I was immediately drawn to this week’s topic due to its broad scope. Many issues raised by business or educational uses of social media were presented to us and it was required of us to decide and discuss which we felt to be most significant. The range of views and opinions from my peers were particularly evident this week just from the differing blog titles. This meant no two blogs discussed the same issue, leading to intriguing perspectives on a variety of topics.
An issue that proved to pop up quite often however, was identity theft. This attracted me as I was keen to know how this could indeed relate to education or business or in fact both. For this reason, I was caught by Melak’s excerpt as he succinctly outlined his desire to link the issue of identity theft to business. Although I enjoyed the structuring of his blog, I was left wanting more from it. Melak gave a statistic identifying just how much money the UK loses because of identity theft but failed to dive any deeper. Something I felt lacked throughout most posts, including my own, due to the extensive material available on each issue.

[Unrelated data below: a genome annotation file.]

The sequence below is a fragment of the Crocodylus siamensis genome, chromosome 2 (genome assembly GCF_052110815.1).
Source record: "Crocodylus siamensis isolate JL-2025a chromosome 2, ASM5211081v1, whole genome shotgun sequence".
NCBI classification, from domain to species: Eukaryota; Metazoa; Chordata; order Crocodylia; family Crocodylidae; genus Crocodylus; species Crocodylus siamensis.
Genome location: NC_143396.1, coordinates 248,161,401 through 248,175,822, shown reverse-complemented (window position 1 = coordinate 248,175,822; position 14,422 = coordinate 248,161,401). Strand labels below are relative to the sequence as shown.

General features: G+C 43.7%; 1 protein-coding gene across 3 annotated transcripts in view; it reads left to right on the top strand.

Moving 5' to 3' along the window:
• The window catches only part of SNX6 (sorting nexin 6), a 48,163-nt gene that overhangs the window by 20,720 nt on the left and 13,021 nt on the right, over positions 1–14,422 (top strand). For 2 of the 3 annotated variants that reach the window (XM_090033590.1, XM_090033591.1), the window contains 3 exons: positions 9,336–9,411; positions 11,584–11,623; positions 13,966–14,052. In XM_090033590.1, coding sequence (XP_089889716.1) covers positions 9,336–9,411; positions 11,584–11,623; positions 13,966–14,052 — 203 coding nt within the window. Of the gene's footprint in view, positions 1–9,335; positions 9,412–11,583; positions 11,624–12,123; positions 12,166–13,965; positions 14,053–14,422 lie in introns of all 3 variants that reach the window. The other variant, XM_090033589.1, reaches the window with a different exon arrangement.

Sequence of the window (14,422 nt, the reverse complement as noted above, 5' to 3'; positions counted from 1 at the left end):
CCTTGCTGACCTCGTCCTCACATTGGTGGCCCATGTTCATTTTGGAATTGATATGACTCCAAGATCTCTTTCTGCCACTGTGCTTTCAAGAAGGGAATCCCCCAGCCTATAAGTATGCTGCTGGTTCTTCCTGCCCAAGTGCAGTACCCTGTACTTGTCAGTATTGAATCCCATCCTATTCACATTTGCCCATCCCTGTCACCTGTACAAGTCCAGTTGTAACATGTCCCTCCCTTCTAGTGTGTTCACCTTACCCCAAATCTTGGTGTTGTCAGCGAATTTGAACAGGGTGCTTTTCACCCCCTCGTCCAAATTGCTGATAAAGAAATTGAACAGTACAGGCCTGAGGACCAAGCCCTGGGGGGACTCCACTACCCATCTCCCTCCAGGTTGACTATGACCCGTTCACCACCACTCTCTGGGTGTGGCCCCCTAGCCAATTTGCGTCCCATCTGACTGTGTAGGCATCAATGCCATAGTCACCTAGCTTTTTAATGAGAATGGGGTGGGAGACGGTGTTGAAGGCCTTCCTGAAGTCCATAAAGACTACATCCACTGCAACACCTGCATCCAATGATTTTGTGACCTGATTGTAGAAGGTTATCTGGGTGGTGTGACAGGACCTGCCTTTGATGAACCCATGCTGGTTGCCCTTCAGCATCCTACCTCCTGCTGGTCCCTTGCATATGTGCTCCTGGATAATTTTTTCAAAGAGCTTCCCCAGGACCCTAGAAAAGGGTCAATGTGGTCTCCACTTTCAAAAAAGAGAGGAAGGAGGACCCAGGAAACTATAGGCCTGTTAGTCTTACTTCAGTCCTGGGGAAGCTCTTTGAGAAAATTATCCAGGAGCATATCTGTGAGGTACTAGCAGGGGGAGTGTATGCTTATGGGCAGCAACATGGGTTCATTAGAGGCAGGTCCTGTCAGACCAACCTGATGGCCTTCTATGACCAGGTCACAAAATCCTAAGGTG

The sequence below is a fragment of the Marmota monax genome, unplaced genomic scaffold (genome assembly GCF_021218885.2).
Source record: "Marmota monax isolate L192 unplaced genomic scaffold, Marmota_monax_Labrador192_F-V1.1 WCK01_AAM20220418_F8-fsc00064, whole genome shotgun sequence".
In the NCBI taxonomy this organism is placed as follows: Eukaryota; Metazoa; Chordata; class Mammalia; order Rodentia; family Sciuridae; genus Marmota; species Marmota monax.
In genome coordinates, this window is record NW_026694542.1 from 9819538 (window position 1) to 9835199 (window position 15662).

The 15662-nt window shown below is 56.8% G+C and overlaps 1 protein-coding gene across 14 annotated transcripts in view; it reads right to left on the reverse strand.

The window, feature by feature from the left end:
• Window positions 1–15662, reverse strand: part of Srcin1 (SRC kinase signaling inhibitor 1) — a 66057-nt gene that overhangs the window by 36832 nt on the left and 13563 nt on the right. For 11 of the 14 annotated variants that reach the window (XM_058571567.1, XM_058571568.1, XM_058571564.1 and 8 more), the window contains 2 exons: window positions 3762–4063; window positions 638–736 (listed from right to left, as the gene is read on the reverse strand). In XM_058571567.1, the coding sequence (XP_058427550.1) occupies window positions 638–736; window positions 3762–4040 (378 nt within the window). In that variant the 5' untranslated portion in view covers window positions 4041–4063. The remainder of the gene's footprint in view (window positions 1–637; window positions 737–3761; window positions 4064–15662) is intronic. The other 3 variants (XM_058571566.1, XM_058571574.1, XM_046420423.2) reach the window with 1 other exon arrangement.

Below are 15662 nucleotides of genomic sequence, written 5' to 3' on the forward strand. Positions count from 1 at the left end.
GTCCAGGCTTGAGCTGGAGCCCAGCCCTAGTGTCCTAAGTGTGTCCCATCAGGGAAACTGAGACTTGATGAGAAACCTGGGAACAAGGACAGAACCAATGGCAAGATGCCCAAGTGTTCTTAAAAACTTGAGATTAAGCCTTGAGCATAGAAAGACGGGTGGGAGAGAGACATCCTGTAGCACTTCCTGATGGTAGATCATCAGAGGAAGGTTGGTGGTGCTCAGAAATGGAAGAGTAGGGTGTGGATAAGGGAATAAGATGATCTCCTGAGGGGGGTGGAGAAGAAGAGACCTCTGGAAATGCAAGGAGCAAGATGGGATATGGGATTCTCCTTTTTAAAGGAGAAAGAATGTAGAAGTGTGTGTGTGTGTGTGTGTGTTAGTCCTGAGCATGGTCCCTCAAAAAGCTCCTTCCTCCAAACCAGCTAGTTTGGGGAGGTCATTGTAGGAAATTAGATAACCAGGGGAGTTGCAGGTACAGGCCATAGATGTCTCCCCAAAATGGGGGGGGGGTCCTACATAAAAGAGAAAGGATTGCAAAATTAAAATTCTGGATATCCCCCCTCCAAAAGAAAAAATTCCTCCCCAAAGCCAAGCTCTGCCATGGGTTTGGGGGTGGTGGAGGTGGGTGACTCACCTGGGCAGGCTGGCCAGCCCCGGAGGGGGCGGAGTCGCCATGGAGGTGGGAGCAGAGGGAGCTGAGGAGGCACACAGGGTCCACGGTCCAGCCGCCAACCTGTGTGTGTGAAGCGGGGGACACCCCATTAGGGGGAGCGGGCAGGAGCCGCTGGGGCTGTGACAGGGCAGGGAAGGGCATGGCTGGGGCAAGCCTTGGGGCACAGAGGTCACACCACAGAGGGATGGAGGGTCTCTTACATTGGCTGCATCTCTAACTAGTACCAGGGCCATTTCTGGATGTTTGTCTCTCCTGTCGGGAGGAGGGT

I felt a topic I could more easily compare with education and business was that of the digital divide. There were many ways in which the topic could have been addressed. I decided to define the term first, then relate it more specifically to education. Davina also tackled this topic, she chose to address in more detail the wider scale issue of the global digital divide. She raised the point that the inability for certain countries to afford the necessary technology to provide people with greater internet access was much to blame for the wider divide. I completely agreed and wished I went into further detail in my post. Another issue I felt I could have attacked more so was how this affects these countries on an economical sense and what this may mean for them in the future.